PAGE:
Mold can get into a building through open doorways, windows, vents, and heating and air conditioning systems. Mold in the air outside can also attach itself to clothing, shoes, bags, and pets and can be carried indoors.
Mold will grow in places that have a lot of moisture, such as around leaky roofs, windows, or pipes, or flooded areas. Mold grows well on paper products, cardboard, ceiling tiles, and wood products. Mold can also grow in dust, paints, wallpaper, insulation, drywall, carpet, and fabrics.
Try these tips to enjoy outdoor living, gardening, and hiking despite your allergies.
Thick of It: Is the grass getting high? Wear a mask if you're mowing. Nothing fancy -- an inexpensive painter's mask works fine.
High and Dry:
Pollen counts are highest on hot, dry, windy days. Check the forecast before making plans.
Good Scents, Bad Sense:
Allergic to insect stings? Don't wear scented deodorants, perfumes, shampoos, or hair products. Carry an epi pen when hiking.
Although there is no strong evidence that reducing damp areas in
homes or limiting exposure to them helps reduce
asthma symptoms, taking the following steps may help keep mold out of the house or limit its growth.
Clean bathroom surfaces with soap and water, mold-killing products, or liquid bleach mixed with water. If you have mold in your home, remove it with one of these methods. Use
bleach with caution, because it may irritate your nose.
Keep the house
aired out and dry. This may be difficult in some seasons and some
Use an exhaust fan in bathrooms and the kitchen to vent
Make sure your
clothes dryer vents moist air to the outside.
Use a dehumidifier or air conditioner during humid weather. Try to
keep the humidity in the home below 50%. Molds thrive in higher
humidity. You can use a moisture or humidity meter to find out how humid it is in your home. Many hardware stores sell this device.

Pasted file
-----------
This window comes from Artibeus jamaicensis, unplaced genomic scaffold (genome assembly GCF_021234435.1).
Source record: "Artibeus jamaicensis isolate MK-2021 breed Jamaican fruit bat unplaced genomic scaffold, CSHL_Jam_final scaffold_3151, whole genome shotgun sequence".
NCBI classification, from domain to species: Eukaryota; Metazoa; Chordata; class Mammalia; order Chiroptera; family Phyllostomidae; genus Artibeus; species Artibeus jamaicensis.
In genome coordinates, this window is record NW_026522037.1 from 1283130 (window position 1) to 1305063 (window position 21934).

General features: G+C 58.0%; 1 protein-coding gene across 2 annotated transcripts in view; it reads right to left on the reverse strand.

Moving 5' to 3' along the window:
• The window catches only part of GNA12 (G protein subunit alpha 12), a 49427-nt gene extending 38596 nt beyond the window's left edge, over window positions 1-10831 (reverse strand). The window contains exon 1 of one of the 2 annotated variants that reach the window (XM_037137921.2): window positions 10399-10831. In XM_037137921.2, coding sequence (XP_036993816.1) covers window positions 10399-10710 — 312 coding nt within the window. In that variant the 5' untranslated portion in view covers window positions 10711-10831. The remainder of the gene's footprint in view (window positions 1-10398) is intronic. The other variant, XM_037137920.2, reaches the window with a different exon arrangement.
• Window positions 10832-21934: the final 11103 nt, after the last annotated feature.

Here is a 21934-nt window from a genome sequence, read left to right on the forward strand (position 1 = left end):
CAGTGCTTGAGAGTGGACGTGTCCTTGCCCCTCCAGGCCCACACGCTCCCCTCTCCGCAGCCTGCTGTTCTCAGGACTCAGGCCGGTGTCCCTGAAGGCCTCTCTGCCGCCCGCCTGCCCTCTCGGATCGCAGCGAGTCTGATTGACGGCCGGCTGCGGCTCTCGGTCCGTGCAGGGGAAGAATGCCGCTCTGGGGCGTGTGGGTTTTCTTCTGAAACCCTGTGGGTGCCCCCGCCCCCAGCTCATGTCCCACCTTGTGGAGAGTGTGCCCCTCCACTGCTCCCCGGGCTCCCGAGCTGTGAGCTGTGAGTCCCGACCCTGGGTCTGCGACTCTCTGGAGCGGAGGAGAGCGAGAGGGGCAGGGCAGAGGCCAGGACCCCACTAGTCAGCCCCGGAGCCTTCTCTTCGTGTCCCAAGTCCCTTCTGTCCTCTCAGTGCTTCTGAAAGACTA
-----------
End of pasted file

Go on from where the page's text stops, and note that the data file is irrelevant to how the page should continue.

Seal off or avoid damp areas, such as crawl spaces, attics, or
basements. Use a dehumidifier to control mold growth in these areas. Try to
avoid materials that have been stored in these areas.
carpeting from rooms that may have a lot of moisture, such as the bathroom and
Repair any water-damaged areas from leaking roofs or
basements. Also, check the areas under sinks and around other plumbing for
leaks. These areas can be prime mold-growing areas.
Inspect closets for
items, such as shoes, that may retain moisture.
Add a mold inhibitor product to paint that you use in the home.
Store fireplace wood outside the
Adults spend one-third of their time and children spend half
of their time in their bedrooms, so it is important that you take steps to prevent
allergens in this room.
In this article
This information is produced and provided by the National
Institute (NCI). The information in this topic may have changed since it was written. For the most current information, contact the National
Institute via the Internet web site at http://
.gov or call 1-800-4-CANCER.
WebMD Medical Reference from Healthwise
March 12, 2014
This information is not intended to replace the advice of a doctor.
Healthwise disclaims any liability for the decisions you make based on this